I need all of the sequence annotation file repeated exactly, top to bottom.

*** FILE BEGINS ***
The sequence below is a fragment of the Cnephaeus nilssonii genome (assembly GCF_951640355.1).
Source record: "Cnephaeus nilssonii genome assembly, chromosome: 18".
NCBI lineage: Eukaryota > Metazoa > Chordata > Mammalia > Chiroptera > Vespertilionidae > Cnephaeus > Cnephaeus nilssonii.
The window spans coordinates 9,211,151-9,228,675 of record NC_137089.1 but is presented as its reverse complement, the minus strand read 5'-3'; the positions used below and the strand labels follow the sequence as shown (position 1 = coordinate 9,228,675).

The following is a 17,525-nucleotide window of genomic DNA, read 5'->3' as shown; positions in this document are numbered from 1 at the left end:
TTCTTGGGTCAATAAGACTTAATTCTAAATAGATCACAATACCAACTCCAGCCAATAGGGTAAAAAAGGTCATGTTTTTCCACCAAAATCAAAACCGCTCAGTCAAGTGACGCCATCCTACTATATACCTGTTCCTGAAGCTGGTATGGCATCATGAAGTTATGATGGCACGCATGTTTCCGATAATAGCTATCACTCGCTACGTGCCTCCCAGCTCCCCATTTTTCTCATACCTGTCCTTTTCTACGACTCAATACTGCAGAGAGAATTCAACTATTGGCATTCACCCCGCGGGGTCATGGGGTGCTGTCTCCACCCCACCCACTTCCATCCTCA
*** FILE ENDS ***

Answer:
The sequence below is a fragment of the Cnephaeus nilssonii genome (assembly GCF_951640355.1).
Source record: "Cnephaeus nilssonii genome assembly, chromosome: 18".
NCBI lineage: Eukaryota > Metazoa > Chordata > Mammalia > Chiroptera > Vespertilionidae > Cnephaeus > Cnephaeus nilssonii.
The window spans coordinates 9,211,151-9,228,675 of record NC_137089.1 but is presented as its reverse complement, the minus strand read 5'-3'; the positions used below and the strand labels follow the sequence as shown (position 1 = coordinate 9,228,675).

The following is a 17,525-nucleotide window of genomic DNA, read 5'->3' as shown; positions in this document are numbered from 1 at the left end:
TTCTTGGGTCAATAAGACTTAATTCTAAATAGATCACAATACCAACTCCAGCCAATAGGGTAAAAAAGGTCATGTTTTTCCACCAAAATCAAAACCGCTCAGTCAAGTGACGCCATCCTACTATATACCTGTTCCTGAAGCTGGTATGGCATCATGAAGTTATGATGGCACGCATGTTTCCGATAATAGCTATCACTCGCTACGTGCCTCCCAGCTCCCCATTTTTCTCATACCTGTCCTTTTCTACGACTCAATACTGCAGAGAGAATTCAACTATTGGCATTCACCCCGCGGGGTCATGGGGTGCTGTCTCCACCCCACCCACTTCCATCCTCA